Haven’t confronted Facebook yet: Govt tells parliamentary panel

The panel, headed by Bharatiya Janata Party (BJP) parliamentarian Anurag Thakur, wanted to know if Facebook can be summoned and held accountable for any data breach of Indian users.
In this file photo illustration picture taken on April 29, 2018, the logo of social network Facebook is displayed on a screen and reflected on a tablet in Paris.(AFP)
In this file photo illustration picture taken on April 29, 2018, the logo of social network Facebook is displayed on a screen and reflected on a tablet in Paris.(AFP)
Updated on May 13, 2018 07:07 AM IST
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New Delhi, Hindustan Times | By

National cyber security chief Gulshan Rai told a parliamentary panel this week that India hasn’t made “concerted efforts to confront” the management of popular social media platforms such as Facebook and WhatsApp amid growing fears of misuse of user data.

Rai said this at a meeting of the parliamentary standing committee on information technology, which discussed privacy issues and data breach in the wake of the Cambridge Analytica scandal.

The panel, headed by Bharatiya Janata Party (BJP) parliamentarian Anurag Thakur, wanted to know if Facebook can be summoned and held accountable for any data breach of Indian users.

“The question is whether we can enforce legal provisions. I think we can. Top management is located somewhere. What matters is how to enforce our own legal provisions,” Rai said.

When Thakur asked Rai if the government can restrict exposure of personal data on social media platforms, Rai said: “We have also not made concerted efforts till now to confront these managements. We are moving in the direction, and we expect to resolve it considering the size of the market.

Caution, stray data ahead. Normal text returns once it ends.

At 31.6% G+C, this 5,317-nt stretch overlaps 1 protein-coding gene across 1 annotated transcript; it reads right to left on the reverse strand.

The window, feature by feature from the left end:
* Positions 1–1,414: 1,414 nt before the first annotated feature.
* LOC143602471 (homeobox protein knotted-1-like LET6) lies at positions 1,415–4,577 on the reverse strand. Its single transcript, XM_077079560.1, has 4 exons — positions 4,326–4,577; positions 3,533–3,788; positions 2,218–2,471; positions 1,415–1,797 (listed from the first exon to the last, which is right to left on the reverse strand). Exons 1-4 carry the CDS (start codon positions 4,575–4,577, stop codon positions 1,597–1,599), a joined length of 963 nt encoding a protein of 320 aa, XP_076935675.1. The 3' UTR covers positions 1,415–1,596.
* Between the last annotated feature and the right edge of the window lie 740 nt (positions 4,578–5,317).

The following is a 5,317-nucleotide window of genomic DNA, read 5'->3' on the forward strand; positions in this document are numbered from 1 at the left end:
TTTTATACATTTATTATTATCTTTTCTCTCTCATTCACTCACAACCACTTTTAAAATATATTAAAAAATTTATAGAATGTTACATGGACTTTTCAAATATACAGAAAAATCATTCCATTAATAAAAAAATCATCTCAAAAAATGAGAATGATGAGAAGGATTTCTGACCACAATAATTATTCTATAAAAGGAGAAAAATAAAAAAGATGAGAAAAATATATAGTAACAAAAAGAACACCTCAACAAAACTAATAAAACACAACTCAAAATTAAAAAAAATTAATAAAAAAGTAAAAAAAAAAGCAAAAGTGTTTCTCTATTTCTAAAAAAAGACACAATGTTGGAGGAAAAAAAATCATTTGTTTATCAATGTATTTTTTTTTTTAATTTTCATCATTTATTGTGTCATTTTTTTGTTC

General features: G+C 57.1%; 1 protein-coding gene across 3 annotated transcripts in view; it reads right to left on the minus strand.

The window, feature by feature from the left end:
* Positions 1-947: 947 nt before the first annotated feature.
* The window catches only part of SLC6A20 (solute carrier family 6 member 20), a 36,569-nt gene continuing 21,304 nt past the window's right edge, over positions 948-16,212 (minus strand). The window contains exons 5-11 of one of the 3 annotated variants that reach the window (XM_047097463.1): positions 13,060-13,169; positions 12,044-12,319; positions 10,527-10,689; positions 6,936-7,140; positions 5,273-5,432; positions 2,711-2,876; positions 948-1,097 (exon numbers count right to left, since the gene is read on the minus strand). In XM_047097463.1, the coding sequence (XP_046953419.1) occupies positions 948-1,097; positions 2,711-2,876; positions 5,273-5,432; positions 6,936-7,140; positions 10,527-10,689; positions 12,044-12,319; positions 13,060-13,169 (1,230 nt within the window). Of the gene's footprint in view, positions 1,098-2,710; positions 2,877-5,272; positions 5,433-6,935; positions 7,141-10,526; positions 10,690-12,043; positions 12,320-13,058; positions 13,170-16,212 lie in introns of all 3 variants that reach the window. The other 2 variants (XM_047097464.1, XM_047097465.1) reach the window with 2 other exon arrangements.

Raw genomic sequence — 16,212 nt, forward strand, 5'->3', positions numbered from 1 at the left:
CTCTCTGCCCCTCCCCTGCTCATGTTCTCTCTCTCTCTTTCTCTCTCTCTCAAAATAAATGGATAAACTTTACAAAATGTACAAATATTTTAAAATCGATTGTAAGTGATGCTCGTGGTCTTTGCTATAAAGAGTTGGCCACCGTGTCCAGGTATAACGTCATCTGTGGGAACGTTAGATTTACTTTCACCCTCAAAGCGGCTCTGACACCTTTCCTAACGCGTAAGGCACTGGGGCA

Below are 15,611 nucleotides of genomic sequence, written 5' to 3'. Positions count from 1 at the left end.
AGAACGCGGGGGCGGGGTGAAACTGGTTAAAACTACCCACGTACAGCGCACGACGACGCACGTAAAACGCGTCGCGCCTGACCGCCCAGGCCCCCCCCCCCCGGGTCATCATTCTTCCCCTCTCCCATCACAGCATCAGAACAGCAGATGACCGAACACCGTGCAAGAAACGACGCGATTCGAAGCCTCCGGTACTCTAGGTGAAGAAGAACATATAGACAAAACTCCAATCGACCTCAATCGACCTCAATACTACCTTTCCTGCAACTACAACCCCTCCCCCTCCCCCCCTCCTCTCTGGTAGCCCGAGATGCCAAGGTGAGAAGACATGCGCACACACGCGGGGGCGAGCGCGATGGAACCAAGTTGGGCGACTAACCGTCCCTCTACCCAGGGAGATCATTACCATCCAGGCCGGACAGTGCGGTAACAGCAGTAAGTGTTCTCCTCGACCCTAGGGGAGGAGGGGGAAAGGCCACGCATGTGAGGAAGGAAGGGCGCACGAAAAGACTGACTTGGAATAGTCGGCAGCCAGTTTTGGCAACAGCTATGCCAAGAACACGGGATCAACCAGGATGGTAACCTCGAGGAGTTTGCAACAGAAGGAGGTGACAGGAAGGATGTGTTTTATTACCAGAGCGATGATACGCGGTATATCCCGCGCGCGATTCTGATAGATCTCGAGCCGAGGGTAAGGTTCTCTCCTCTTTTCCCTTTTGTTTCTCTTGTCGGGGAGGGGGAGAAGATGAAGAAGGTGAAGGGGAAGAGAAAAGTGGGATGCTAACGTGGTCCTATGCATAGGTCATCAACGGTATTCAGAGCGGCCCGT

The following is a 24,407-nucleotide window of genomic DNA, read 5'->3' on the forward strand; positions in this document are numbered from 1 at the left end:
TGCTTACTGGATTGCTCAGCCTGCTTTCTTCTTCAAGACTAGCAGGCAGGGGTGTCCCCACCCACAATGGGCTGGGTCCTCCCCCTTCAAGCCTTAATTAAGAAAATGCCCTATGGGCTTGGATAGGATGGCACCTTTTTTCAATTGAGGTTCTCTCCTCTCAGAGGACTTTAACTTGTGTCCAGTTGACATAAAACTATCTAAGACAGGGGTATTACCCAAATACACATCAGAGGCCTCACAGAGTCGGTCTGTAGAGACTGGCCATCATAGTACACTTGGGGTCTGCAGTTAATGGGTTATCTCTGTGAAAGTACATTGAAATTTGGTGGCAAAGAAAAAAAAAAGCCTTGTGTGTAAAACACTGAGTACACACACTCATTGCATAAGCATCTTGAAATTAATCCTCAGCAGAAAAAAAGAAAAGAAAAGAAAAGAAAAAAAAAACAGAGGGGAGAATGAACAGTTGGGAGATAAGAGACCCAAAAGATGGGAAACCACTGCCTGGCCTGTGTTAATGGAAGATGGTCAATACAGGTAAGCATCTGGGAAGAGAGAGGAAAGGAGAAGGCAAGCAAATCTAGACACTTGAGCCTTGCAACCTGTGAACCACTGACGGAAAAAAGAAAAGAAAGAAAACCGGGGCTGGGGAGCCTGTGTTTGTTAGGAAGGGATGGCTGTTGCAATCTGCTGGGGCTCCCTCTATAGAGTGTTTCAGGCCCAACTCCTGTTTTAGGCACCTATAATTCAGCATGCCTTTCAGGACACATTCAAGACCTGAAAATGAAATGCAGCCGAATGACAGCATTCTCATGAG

“We have sufficient clout,” he added.

The panel expressed concern about whether Indian users are adequately protected by the terms of service agreements.

Union home secretary Rajiv Gauba made a presentation on privacy issues and said these must be addressed by the government’s data governance policy.

Gauba and Rai pointed out that after the media coverage of the Cambridge Analytica leak, many social media management have redesigned their terms of agreement for users.

Rai said India was among the first 12 countries to have law on information technology and related privacy issues.

Cyber security and privacy became a riveting subject after whistleblower Christopher Wylie alleged in March that Facebook had leaked data of 87 million users to London-based consultancy firm Cambridge Analytica .

Wylie also alleged that Cambridge Analytica had been hired to carry out political campaigns in India, saying the firm compiled a database of over 600 districts and 700,000 villages.

Responding to Wylie’s revelations, information technology minister Ravi Shankar Prasad issued a warning to Faceook founder and chief executive officer Mark Zuckerberg. “We have got stringent power in the IT Act, we shall use it, including summoning you in India,” Prasad had said.

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Thursday, January 27, 2022